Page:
Move_UK is a diverse consortium of partners developing a new method for validating autonomous vehicle technology in the Royal Borough of Greenwich
Collaborate to Innovate 2018
Category: Data & connectivity
Partners: Robert Bosch Limited, Jaguar Land Rover Limited, TRL Limited, The Floow Limited, Direct Line Insurance Services Limited, Royal Borough of Greenwich
Running since August 2016, the multi-year project is designed to advance the progress of autonomous driving technologies. Led by Robert Bosch Limited, it features a diverse range of partners, including the Transport Research Laboratory (TRL), Direct Line, The Floow, the Royal Borough of Greenwich and Jaguar Land Rover (JLR).
“Bosch has a very close working relationship with JLR,” explained Simon Morley, Move_UK project lead at Bosch. “We work with them on various technologies.”
At the heart of the project is the concept of “Connected Validation”, essentially a new method for validating Automated Driving Systems (ADS). Huge swathes of the automotive sector are working on autonomous technology, yet coherent frameworks for testing and approving the rapid advances remain elusive. Bosch and its partners are seeking to change that.
“We’ve got a vehicle fitted with a range of sensors, namely a video camera and a variety of radar sensors, which have been added in the latter stages of the project,” said Morley. “In the back, we’ve got a data recording system. The car, via these sensors, generates a large amount of information, and that information is passed to the various parts of the car around what they call a CAN (Controlled Area Network).”
The CAN allows all the sensors to communicate with one another and interact in harmony. Due to the enormous volume of data that the sensor suite captures, only snapshots of this interaction are stored on the vehicle’s recording system.
“The crux of the project is the fact that there is so much data being generated – particularly as we go to higher levels of autonomy – that it’s impossible to actually analyse it all,” Morley explained. “The data recording system in the back of the car is much more intelligent than just a big hard disk drive. We’re recording the data based on events which are critical to the testing validation of driver assistance systems.”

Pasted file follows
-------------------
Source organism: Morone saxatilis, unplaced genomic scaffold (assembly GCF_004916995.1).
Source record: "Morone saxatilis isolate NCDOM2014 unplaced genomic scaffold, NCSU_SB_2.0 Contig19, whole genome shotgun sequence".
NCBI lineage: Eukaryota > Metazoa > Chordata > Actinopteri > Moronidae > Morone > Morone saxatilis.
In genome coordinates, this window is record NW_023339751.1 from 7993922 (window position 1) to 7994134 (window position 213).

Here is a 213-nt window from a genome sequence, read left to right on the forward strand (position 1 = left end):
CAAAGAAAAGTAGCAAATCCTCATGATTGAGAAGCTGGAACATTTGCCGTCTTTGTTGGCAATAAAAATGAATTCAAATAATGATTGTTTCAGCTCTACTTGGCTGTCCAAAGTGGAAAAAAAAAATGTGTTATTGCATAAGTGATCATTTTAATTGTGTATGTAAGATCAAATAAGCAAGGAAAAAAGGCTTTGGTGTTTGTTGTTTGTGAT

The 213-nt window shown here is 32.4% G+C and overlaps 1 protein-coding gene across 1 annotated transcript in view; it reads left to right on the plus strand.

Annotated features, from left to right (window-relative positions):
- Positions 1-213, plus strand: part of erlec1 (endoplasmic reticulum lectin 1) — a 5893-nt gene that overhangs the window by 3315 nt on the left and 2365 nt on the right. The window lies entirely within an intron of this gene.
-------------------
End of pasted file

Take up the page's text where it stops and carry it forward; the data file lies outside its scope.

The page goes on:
High-value data is immediately transferred to the cloud, with larger volumes of less crucial data downloaded via Wi-Fi once the vehicle is back at its Greenwich base. The cloud data generally consists of information pertaining to events where autonomous technologies have been engaged, for example when automated emergency braking (AED) has been applied – or almost applied – by the vehicle.
Alongside AED, triggers such as harsh driver braking can also flag an event as noteworthy. One of the things that makes the project’s data so valuable, according to Morley, is that the vehicles are operating under normal driving conditions, going about everyday tasks. Sanitised data from a test track can only tell you so much. For high-level autonomy to be successful, real-world data from the streets is needed.
“We’re using production vehicles as a base,” said Morely. “In itself that might not sound exciting, but it’s highly relevant because the drivers from Greenwich are driving these vehicles as they would any other vehicle…it’s real-world driving and that’s the power of the project.”
According to Morley, one of the benefits of the Move_UK collaboration was having a diverse set of viewpoints, with each member coming at the project from a slightly different angle. Bosch and JLR are looking to future development, while Direct Line and The Floow are more focused on risk factors.
“Likewise, TRL are looking at it very much from a regulatory point of view,” he said. “How can this method we’re developing potentially be used in the future to design regulation and type-approval tests for these systems? Because obviously, people are starting to introduce these systems on to the marketplace, but the legislation is several years behind.
“Move_UK is not just a regular R&D project, where a report will be produced and put on the shelf. This is actually a project where the data and results will be used for the development of new automated driving software. And that was not necessarily something that we set out to do.”
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